This is an introductory video to an adaptive management approach for the invasive plant Phragmites australis in the Great Lakes basin. An adaptive management framework is an iterative process of robust decision making aimed at reducing uncertainty over time, for a variety of stakeholders with differing backgrounds and interests, via system monitoring.
A corn farm in northeast Iowa. A new USGS report shows that drought periods followed by rainfall caused nitrate levels to increase to the highest ever measured in some Midwest streams during a 2013 study.
Cows feed on a farm in southern Wisconsin. A new USGS report shows that drought periods followed by rainfall caused nitrate levels to increase to the highest ever measured in some Midwest streams during a 2013 study.
A small stream flows through corn fields in northern Indiana. A new USGS report shows that drought periods followed by rainfall caused nitrate levels to increase to the highest ever measured in some Midwest streams during a 2013 study.
An irrigation system waters crops in southern Wisconsin. A new USGS report shows that drought periods followed by rainfall caused nitrate levels to increase to the highest ever measured in some Midwest streams during a 2013 study.
The U.S. Geological Survey will celebrate the newest addition to its fleet of large research vessels during a traditional ceremony in Cheboygan, Michigan, on Monday. The entire Great Lakes fleet will also be dedicated during the ceremony.
Representatives from the offices of Senator Tammy Baldwin, Senator Ron Johnson and Congressman Mark Pocan will join leaders from the U.S. Geological Survey, federal and state partners and city officials for a special 40th anniversary event at the USGS National Wildlife Health Center (NWHC) in Madison, Wisconsin, this Friday.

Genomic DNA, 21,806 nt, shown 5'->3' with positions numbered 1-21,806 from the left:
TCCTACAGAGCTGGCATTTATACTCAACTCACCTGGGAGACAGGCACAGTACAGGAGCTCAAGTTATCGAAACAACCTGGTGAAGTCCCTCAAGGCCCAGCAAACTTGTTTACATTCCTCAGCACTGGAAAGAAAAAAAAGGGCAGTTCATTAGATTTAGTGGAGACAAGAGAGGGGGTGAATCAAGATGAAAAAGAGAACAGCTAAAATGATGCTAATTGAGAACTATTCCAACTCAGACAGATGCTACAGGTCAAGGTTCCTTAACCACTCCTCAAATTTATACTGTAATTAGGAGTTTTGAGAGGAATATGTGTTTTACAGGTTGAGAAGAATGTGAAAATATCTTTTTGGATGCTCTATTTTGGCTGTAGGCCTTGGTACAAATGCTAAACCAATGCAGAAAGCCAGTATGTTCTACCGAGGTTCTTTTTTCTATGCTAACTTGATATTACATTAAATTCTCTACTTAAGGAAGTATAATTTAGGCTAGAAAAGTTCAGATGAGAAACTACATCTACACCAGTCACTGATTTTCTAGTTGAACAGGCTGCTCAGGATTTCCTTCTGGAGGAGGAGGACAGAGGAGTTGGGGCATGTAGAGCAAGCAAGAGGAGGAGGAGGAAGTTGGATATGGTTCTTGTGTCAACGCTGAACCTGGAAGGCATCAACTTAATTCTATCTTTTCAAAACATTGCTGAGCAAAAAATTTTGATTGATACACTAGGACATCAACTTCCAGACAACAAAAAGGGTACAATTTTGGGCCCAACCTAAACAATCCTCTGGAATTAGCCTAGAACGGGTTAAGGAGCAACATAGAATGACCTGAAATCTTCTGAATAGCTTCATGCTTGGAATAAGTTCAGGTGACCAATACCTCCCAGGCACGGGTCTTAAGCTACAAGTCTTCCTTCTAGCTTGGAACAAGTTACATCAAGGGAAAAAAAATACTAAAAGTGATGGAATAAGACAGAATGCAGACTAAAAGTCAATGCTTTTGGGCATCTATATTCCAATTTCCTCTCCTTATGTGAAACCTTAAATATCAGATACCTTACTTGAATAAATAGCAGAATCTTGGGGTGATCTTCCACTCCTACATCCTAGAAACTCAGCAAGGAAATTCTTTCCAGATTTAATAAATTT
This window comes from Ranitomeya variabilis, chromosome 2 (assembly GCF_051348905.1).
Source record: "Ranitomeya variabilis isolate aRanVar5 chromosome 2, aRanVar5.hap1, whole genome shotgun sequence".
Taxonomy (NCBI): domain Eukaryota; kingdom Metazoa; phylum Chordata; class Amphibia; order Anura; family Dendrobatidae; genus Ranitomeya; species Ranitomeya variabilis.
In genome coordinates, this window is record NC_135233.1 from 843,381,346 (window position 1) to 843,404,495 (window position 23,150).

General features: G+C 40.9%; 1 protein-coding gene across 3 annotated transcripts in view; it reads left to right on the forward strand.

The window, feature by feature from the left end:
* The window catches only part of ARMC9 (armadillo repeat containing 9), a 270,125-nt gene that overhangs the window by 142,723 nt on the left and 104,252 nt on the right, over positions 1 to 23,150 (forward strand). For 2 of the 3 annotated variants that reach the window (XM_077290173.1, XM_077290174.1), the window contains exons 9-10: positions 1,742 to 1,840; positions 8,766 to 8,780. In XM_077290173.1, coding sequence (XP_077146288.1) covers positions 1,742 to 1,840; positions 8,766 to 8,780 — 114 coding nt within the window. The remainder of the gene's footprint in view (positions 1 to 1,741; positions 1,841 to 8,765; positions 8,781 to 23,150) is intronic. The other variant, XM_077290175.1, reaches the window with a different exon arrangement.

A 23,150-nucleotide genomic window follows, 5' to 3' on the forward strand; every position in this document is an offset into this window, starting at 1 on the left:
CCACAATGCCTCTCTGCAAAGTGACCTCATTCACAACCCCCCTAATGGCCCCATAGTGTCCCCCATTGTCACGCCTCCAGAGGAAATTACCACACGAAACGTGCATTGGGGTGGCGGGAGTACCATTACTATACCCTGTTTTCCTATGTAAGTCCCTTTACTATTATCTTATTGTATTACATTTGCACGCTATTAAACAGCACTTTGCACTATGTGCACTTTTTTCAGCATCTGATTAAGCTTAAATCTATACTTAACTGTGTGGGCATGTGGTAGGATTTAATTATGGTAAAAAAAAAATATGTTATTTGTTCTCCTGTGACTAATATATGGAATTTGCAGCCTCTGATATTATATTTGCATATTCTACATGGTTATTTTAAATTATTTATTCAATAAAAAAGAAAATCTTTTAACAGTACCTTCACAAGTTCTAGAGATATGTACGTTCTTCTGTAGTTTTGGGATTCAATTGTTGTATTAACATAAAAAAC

U.S. Congressman Kevin Cramer will join leaders from the U.S. Geological Survey and other state and local officials for a 50th anniversary ceremony at the USGS Northern Prairie Wildlife Research Center (NPWRC) in Jamestown, North Dakota, this Friday.
The City of West Branch, Iowa, and the U.S. Geological Survey recently partnered to provide real-time streamflow and flood warning information on the west branch of flood-prone Wapsinonoc Creek.
The drainage of small wetlands can decrease wildlife habitat and may contribute to flooding in the Prairie Pothole Region (PPR), according to a recent U.S. Geological Survey study.
Wetland channels constructed in downtown Rapid City, South Dakota, effectively reduced many pollutants in stormwater runoff, according to a recent U.S. Geological Survey report.
Aldo V. (Skip) Vecchia, a U.S. Geological Survey scientist, will be awarded the 2015 Jeanne E. Griffith Mentoring Award for his outstanding efforts mentoring junior staff.
New flood inundation maps and an updated flood warning system can help Marietta, Ohio, and other communities along the Lower Muskingum River and Ohio River prepare and plan for floods.
U.S. Geological Survey streamflow gages are recording major flooding on the White River and Cheyenne River as the result of recent snow and rain. Field crews are measuring streamflow on the White River and the Cheyenne River and minor flooding at various sites throughout western South Dakota
New research can help water resource managers quantify critical groundwater resources and assess the sustainability of long-term water use in Minnesota.
Annual average stream temperatures in the Trout Lake watershed, Wisconsin, could increase from one to three degrees Celsius by the year 2100, which might negatively affect cold water fish like brook trout.
New research shows that Lake Erie’s dead zones are actually quite active, greatly affecting fish distributions, catch rates and the effectiveness of fishing gear.